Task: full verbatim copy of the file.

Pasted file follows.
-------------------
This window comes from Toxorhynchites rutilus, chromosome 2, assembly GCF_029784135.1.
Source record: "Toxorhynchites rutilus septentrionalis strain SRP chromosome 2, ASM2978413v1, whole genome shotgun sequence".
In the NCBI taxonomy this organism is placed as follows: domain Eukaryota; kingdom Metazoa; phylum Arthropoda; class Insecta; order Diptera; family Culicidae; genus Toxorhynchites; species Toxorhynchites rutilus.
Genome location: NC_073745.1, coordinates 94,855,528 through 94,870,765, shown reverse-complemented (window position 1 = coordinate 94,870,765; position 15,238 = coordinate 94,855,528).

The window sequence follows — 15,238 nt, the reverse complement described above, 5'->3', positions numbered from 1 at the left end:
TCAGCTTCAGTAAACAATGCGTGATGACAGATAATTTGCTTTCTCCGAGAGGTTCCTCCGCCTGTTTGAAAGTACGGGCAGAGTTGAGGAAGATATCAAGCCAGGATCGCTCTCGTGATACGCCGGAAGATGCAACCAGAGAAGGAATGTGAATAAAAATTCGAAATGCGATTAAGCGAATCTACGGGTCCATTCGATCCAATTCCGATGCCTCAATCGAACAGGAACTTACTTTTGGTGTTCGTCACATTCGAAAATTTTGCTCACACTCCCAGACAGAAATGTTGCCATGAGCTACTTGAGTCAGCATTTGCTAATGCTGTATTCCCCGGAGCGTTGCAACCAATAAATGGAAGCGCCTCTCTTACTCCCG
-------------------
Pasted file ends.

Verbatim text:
This window comes from Toxorhynchites rutilus, chromosome 2, assembly GCF_029784135.1.
Source record: "Toxorhynchites rutilus septentrionalis strain SRP chromosome 2, ASM2978413v1, whole genome shotgun sequence".
In the NCBI taxonomy this organism is placed as follows: domain Eukaryota; kingdom Metazoa; phylum Arthropoda; class Insecta; order Diptera; family Culicidae; genus Toxorhynchites; species Toxorhynchites rutilus.
Genome location: NC_073745.1, coordinates 94,855,528 through 94,870,765, shown reverse-complemented (window position 1 = coordinate 94,870,765; position 15,238 = coordinate 94,855,528).

The window sequence follows — 15,238 nt, the reverse complement described above, 5'->3', positions numbered from 1 at the left end:
TCAGCTTCAGTAAACAATGCGTGATGACAGATAATTTGCTTTCTCCGAGAGGTTCCTCCGCCTGTTTGAAAGTACGGGCAGAGTTGAGGAAGATATCAAGCCAGGATCGCTCTCGTGATACGCCGGAAGATGCAACCAGAGAAGGAATGTGAATAAAAATTCGAAATGCGATTAAGCGAATCTACGGGTCCATTCGATCCAATTCCGATGCCTCAATCGAACAGGAACTTACTTTTGGTGTTCGTCACATTCGAAAATTTTGCTCACACTCCCAGACAGAAATGTTGCCATGAGCTACTTGAGTCAGCATTTGCTAATGCTGTATTCCCCGGAGCGTTGCAACCAATAAATGGAAGCGCCTCTCTTACTCCCG